A year in the life of a middle-class family's maid in Mexico City in the early 1970s.
There are periods in history that scar societies and moments in life that transform us as individuals.
Did You Know?
Here is what Guillermo del Toro
wrote on Alfonso Cuarón
for Variety's 2018 version of annual "Directors on Directors" piece: "All roads lead to 'Roma,' as the saying goes. But the most successful, the most heartening of those roads is the one Alfonso took: after the enormous critical and box office triumph of Gravity
(2013), Alfonso was in a perfect position to do whatever he wanted. He could have commanded life-setting paydays to helm any or all superhero stories, he could have decided to work with the biggest stars or tackle a blank-check epic full of color and bombast. And he chose 'Roma.' A black-and-white, minute re-creation of a Mexico that faded, that disappeared after the massive earthquake in 1985 (unnoticed by most, several blocks of the city were re-created, cars, avenues, stores and all on a backlot set built for the film) and the story of an unsung hero in a middle-class family with no great anecdote or particular agency in the large movements of history in Mexico. He chose to make an epic effort to tell an intimate story. He made a conscious effort to tell this story devoid of the trappings of Aristotelian three-act structure but he did so with what is, to date, his most precise, his most breathtaking use of cinema as a language and a medium. He chose wisely. And to me this is the confirmation of his spirit - one that he has demonstrated by going back and doing Y Tu Mamá También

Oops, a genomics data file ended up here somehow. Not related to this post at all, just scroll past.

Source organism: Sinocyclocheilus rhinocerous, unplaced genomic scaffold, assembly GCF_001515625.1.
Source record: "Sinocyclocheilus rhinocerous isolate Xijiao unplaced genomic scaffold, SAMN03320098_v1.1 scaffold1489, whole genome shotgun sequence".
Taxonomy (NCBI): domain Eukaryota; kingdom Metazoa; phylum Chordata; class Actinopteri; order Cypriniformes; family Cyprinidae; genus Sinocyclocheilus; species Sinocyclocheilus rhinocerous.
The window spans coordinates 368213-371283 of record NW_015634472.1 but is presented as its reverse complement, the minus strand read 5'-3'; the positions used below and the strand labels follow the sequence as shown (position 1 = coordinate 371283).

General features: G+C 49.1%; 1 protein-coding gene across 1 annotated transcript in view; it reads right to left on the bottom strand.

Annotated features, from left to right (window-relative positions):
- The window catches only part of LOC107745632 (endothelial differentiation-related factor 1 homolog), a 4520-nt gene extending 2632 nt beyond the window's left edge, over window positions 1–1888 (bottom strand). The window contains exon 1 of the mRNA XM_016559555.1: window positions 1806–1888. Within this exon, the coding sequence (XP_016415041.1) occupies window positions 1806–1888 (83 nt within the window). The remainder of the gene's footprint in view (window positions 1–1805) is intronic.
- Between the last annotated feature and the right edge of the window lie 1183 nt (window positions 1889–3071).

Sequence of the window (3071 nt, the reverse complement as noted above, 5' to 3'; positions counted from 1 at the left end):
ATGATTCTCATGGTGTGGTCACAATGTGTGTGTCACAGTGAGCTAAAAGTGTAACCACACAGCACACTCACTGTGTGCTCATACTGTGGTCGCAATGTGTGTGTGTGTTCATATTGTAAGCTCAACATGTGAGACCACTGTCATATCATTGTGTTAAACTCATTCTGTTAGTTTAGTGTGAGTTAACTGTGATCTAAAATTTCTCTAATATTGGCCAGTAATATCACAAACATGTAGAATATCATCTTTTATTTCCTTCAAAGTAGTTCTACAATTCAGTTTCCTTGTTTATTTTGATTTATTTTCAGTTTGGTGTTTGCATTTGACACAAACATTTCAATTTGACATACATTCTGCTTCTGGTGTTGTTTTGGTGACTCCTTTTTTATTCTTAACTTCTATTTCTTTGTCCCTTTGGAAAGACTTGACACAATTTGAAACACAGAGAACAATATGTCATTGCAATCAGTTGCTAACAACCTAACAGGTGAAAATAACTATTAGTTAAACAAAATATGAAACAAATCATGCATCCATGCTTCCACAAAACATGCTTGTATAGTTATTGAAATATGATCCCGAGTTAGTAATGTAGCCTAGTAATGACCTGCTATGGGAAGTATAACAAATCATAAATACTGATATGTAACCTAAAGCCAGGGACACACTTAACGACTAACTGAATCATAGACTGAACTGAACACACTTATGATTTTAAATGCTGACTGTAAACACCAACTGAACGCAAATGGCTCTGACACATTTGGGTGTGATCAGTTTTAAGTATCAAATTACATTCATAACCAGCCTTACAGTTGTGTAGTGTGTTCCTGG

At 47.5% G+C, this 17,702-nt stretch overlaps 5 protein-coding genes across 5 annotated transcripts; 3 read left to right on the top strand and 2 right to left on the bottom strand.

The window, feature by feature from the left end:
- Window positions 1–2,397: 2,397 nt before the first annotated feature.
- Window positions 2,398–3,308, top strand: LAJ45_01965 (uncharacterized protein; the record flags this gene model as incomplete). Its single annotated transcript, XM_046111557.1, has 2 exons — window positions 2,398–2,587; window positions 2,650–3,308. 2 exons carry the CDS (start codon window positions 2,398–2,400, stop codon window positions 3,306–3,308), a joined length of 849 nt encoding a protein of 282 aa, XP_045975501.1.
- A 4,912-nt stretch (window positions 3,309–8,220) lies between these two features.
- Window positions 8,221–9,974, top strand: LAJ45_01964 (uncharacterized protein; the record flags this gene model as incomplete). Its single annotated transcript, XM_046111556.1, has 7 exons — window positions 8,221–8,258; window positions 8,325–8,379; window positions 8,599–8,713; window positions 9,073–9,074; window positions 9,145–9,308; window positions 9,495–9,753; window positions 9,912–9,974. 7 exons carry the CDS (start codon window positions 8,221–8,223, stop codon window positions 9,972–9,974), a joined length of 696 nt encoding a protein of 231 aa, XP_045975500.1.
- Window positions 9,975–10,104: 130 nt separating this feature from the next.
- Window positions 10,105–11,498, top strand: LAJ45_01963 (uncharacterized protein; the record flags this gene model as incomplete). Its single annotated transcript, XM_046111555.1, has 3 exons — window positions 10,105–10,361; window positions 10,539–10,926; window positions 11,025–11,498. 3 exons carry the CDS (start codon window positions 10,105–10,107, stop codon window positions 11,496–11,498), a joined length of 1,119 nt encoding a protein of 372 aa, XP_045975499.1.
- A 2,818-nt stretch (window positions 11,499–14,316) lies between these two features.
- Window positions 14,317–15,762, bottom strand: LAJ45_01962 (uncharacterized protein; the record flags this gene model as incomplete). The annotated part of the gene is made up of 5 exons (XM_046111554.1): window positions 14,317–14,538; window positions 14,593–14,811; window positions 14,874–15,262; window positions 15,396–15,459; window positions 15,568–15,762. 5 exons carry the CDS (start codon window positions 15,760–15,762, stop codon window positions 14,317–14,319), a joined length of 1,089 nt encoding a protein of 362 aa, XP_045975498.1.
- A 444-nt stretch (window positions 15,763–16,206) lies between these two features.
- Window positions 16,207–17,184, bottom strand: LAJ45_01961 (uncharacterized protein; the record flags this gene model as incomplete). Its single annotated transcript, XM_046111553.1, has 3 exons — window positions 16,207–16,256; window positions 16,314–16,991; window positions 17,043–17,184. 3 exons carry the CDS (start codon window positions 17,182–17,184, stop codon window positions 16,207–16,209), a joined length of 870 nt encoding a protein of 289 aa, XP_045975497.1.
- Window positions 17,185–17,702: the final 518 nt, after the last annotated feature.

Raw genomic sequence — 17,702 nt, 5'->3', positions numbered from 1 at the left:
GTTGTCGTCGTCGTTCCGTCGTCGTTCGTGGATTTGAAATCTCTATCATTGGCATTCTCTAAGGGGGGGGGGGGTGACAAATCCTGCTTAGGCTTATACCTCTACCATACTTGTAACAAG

(2001) and will do again in the future. In these, our troubled times, he speaks about characters that are invisible and dramas that go unspoken, and thus he provides us with the most urgent of antidotes: empathy." See more
In the beginning of the film when the family is having dinner. The dinner plates they are using are of the "Flor de Otoño" pattern manufactured by Santa Anita, they started operations in 1991. See more
I like being dead.
The closing credits ends with a mantra from the Upanishads: "Shantih Shantih Shantih." This is also the closing line of the 1922 poem "The Waste Land" by T. S. Eliot. See more
References La hermana Trinquete
Written by Rubén Méndez del Castillo
Performed by Banda Dragones de Mazatepec
Published by Beechwood de México, S.A. de C.V. See more